Republicans on the House Oversight Committee did not, however, heed his warning, continuing to fake outrage and spin out incoherent lies and fantasies that serve no other purpose but to cover for a manifestly corrupt president whose extensive history of criminality are beginning to come into focus.

It would be nice if Michael Cohen were right and everyone who lies for Trump gets their just desserts. That's certainly what happened to him. But Republicans are so brazen in their corruption for a simple reason: They know that thanks to gerrymandering and the disproportionate representation of voters in rural areas and red states, most of them hold safe seats in Congress. They can lie and cover up Trump's crimes until the end of time and conservative voters in their districts will continue to support them, doggedly and even enthusiastically, as long as they continue to dish out racist and sexist policies.

That fact lingered like a stale fart throughout the entire Cohen testimony. The accusations that Cohen leveled, many of them backed up with substantial evidence, should be more than enough to oust any president — and that's all with Cohen carefully avoiding any mention of direct collusion with Russian intelligence to interfere with the election. But driving Trump from office before 2021 would require Republicans, both voters and politicians, to accept the evidence before them, that their president is a crook who is only using them for personal gain.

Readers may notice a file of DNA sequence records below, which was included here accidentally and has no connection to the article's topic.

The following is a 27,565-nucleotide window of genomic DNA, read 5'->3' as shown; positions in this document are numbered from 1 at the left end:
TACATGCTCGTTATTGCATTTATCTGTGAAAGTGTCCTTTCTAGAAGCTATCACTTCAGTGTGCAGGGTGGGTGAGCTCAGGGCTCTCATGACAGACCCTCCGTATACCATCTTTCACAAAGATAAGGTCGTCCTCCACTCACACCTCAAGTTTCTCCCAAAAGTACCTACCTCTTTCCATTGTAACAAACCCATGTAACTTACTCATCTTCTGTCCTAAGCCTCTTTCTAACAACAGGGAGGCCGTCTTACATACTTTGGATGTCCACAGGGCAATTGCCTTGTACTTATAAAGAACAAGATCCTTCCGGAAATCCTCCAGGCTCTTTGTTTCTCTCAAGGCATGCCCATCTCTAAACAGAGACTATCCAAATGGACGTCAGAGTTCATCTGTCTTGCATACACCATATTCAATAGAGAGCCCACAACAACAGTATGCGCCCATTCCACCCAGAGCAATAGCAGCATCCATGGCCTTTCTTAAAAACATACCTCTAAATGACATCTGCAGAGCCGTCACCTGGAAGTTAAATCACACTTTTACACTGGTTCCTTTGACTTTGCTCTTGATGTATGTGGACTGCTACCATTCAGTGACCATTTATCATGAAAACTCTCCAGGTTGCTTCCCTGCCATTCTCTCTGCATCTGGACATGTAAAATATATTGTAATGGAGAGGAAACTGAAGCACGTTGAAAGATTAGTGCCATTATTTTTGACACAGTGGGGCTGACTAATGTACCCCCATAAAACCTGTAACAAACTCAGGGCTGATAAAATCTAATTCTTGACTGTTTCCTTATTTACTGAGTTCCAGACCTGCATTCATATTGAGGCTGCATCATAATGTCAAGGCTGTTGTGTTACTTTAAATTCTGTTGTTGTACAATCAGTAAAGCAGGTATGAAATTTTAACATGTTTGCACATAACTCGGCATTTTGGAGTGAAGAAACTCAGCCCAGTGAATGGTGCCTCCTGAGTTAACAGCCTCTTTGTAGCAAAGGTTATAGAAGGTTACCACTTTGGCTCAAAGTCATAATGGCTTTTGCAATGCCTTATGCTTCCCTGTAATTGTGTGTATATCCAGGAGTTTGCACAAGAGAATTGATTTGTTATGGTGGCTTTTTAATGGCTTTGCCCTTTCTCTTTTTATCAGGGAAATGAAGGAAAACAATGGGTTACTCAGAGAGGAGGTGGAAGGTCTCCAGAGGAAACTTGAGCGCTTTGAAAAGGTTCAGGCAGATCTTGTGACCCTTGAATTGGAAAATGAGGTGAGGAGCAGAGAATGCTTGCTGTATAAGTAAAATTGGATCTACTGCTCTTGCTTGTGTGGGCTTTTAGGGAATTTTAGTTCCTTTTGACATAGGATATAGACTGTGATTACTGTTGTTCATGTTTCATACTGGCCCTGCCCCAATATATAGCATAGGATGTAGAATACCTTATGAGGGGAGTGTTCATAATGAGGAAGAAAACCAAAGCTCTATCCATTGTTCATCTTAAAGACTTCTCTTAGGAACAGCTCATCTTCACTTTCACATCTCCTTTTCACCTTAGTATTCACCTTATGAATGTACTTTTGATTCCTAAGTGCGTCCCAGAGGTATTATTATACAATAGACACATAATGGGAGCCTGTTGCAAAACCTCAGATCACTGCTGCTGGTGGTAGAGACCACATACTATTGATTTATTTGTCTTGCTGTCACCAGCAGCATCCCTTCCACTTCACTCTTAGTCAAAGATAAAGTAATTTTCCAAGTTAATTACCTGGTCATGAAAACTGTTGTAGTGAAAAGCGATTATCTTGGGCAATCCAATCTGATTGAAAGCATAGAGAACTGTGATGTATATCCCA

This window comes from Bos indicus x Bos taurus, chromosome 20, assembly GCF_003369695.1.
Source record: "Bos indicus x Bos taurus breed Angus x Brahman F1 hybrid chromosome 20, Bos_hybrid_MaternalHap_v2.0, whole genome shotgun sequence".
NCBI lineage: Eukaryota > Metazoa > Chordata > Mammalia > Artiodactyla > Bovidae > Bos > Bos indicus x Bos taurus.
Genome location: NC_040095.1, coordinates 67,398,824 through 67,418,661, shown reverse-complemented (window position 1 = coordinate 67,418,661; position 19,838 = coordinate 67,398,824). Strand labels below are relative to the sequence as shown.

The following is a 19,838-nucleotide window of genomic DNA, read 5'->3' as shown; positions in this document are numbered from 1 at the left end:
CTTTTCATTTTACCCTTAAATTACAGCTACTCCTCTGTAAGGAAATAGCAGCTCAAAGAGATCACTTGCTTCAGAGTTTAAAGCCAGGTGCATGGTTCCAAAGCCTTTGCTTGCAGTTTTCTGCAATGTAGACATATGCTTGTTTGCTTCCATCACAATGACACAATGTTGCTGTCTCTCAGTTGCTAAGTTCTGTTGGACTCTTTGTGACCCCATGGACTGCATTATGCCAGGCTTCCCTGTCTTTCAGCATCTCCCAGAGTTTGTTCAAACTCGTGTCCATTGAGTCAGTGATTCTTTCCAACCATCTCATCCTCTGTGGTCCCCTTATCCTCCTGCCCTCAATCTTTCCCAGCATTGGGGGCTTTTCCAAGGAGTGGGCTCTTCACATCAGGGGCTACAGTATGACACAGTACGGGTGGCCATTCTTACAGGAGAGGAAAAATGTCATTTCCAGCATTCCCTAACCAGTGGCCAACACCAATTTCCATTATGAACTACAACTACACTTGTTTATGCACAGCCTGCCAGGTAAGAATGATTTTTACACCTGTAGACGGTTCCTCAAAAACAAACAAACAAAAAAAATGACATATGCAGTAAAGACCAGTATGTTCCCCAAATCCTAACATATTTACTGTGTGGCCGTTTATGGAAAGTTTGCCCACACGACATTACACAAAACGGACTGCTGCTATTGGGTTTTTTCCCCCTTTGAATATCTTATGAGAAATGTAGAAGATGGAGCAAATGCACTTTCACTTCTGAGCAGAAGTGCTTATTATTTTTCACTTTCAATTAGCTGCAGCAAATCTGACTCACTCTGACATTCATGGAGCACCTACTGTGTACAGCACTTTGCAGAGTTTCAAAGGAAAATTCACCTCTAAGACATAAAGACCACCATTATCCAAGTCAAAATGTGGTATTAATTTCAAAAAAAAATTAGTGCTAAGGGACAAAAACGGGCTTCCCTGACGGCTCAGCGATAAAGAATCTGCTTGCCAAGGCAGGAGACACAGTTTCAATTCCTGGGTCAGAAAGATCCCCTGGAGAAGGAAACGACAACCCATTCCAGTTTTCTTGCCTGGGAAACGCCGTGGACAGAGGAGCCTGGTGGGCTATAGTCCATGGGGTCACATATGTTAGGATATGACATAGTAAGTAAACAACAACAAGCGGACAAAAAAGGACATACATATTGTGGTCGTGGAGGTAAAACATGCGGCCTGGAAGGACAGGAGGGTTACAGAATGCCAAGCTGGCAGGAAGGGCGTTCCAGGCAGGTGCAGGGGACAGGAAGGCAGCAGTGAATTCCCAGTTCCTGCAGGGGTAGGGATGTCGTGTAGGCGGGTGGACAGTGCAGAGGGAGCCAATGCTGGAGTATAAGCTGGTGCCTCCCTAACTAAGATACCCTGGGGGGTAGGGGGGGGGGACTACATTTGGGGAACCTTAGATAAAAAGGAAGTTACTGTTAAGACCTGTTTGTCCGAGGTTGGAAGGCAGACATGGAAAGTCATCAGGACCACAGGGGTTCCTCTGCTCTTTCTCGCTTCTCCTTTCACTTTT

Watching the Republicans spend the hearing attacking Cohen over his known and confessed offenses, instead of listening to what he has to say, makes clear that's not going to happen — certainly not now, and likely not before the next presidential election.

Despite this, Cohen's testimony was still addictive TV. Having him sadly but determinedly lay out what he learned from a decade of working for a man he described as a "racist," a "con man," and a "cheat" was valuable, even if there was no real doubt about any of those things before this.

It's difficult, amid the constant reality-show chaos that Trump constantly rains down on us, to step back and absorb the fact that 62,985,106 Americans were so attached to their bigotry and blindness that they were willing to hand the White House over to a shameless grifter rather than a woman who supports social progress. Cohen's long recounting of so many stories about Trump's corruption was a necessary reminder of the moral rot that led to Trump's nomination and election in the first place, along with the moral rot that protects him today.

Cohen is going to federal prison for his role in all this, something he reminded the committee frequently in his bouts of self-pity. His warning — or was it a curse? — was that everyone else who played a role in empowering Donald Trump will come to regret it as well. The 65,853,625 Americans who voted for Hillary Clinton, who tried to prevent this from happening, can only hope that his prophecy will come true.

By Amanda Marcotte

Amanda Marcotte is a senior politics writer at Salon and the author of "Troll Nation: How The Right Became Trump-Worshipping Monsters Set On Rat-F*cking Liberals, America, and Truth Itself." Follow her on Twitter @AmandaMarcotte and sign up for her biweekly politics newsletter, Standing Room Only.